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Births, Infants and Children: an Econometric Portrait of Women and Children in India


  • Borooah, Vani


This paper undertakes an econometric analysis of the constellation of factors that serve to determine some outcomes with respect to demography and to schooling in India. These are: the numbers of pregnancies, live births and infant survivals to women and the chances of children being enrolled at school and, if enrolled, of continuing in school. The econometric estimates are based on unit record data from a survey - carried out by the National Council of Applied Economic Research (NCAER), New Delhi - of 33,000 rural households - encompassing 195,000 individuals - spread over 1,765 villages, in 195 districts, in 16 states of India. The study concludes that a broad spectrum of factors affect these outcomes. The literacy of women is important but so is the literacy of men. Infrastructure, in the form of safe drinking water and easy access to medical facilities, is important for infant survivals and, in the shape of easy access to schools, is important for school enrolment. Parental occupation matters for both infant survivals and schooling: children born to women who work as labourers are disadvantaged, relative to other children, in terms of their chances both of surviving infancy and, if they do survive, of receiving schooling. The number of siblings that a child has affects his/her schooling outcomes and gender, religion and region play an important role.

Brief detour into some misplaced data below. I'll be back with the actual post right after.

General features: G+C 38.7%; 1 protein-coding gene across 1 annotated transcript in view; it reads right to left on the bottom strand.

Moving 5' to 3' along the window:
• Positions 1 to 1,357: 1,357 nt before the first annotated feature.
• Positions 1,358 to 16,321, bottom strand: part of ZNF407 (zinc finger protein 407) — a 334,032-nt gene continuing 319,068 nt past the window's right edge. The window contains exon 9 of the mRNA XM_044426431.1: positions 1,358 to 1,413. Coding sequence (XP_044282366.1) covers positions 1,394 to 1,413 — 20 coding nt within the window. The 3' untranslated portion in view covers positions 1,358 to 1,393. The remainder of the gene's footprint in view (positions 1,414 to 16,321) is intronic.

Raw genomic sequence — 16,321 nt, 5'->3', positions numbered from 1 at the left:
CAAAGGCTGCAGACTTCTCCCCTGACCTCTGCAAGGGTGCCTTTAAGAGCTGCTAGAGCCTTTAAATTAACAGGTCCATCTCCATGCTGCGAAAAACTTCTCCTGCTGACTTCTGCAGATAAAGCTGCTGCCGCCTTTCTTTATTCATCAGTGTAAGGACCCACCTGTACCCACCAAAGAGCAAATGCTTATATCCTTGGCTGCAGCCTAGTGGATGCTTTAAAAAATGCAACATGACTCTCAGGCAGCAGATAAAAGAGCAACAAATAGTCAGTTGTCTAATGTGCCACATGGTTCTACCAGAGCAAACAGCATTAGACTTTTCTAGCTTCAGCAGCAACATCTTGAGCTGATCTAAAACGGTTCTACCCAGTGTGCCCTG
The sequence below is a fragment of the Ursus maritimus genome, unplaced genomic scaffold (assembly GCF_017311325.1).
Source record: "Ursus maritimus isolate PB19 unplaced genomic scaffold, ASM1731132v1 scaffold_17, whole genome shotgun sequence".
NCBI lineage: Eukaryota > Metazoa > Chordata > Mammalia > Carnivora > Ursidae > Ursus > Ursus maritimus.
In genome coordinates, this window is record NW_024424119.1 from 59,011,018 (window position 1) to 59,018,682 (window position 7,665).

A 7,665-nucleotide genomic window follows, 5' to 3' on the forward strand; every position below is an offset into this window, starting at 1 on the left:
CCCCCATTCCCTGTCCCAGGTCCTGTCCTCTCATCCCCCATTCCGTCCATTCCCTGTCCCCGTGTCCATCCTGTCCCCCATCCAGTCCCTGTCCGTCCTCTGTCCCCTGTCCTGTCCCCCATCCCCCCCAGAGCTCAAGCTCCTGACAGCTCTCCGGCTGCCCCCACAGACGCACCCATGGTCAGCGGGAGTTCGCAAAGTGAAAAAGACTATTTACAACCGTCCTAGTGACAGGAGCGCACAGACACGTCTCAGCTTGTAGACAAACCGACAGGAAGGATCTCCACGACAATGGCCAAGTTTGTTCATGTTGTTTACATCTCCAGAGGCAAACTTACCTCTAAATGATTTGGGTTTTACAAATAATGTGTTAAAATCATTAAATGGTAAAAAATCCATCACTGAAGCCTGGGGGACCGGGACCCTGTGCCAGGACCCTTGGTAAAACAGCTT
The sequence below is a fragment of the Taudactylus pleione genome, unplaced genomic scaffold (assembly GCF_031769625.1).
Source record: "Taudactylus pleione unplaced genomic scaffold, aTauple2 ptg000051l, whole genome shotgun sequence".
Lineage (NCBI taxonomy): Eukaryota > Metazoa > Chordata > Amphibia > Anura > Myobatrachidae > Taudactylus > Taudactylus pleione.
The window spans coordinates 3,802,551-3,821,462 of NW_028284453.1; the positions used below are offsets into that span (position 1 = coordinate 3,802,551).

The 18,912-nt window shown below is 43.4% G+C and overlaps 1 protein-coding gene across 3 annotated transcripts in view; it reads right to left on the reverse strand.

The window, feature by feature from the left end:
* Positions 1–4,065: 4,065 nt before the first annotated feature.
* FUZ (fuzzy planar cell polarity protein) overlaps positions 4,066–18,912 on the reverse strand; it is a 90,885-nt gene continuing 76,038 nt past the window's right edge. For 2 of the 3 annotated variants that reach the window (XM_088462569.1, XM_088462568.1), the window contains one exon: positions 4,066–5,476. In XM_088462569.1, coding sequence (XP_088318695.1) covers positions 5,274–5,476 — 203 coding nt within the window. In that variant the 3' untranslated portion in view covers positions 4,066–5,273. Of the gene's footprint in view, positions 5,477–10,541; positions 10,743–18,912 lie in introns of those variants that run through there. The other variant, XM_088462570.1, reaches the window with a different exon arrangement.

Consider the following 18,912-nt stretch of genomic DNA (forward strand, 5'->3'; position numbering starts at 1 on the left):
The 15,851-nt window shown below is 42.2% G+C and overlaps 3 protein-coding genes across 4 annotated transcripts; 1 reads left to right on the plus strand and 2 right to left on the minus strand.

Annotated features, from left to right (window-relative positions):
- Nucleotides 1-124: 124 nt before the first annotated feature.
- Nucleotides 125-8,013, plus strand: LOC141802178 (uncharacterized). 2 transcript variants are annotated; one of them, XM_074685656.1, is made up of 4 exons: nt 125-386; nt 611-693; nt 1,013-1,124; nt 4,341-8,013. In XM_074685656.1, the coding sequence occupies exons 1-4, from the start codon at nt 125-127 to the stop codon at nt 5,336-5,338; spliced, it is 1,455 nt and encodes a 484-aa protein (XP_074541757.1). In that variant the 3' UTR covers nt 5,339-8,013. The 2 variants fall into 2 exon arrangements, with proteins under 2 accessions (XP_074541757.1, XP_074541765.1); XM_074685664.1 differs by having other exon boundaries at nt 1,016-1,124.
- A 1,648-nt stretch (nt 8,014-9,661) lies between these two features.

Suggested Citation

  • Borooah, Vani, 2003. "Births, Infants and Children: an Econometric Portrait of Women and Children in India," MPRA Paper 19620, University Library of Munich, Germany.
  • Handle: RePEc:pra:mprapa:19620

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    References listed on IDEAS

    1. Vani Borooah, 2000. "The Welfare of Children in Central India: Econometric Analysis and Policy Simulation," Oxford Development Studies, Taylor & Francis Journals, vol. 28(3), pages 263-287.
    2. Basu, Kaushik & Foster, James E, 1998. "On Measuring Literacy," Economic Journal, Royal Economic Society, vol. 108(451), pages 1733-1749, November.
    3. Peter Jensen & Helena Skyt Nielsen, 1997. "Child labour or school attendance? Evidence from Zambia," Journal of Population Economics, Springer;European Society for Population Economics, vol. 10(4), pages 407-424.
    4. Schultz, T. Paul, 1993. "Demand for children in low income countries," Handbook of Population and Family Economics,in: M. R. Rosenzweig & Stark, O. (ed.), Handbook of Population and Family Economics, edition 1, volume 1, chapter 8, pages 349-430 Elsevier.
    5. George Psacharopoulos & Harry Anthony Patrinos, 1997. "Family size, schooling and child labor in Peru - An empirical analysis," Journal of Population Economics, Springer;European Society for Population Economics, vol. 10(4), pages 387-405.
    6. Subbarao, Kalanidhi & Raney, Laura, 1992. "Social gains from female education : a cross-national study," Policy Research Working Paper Series 1045, The World Bank.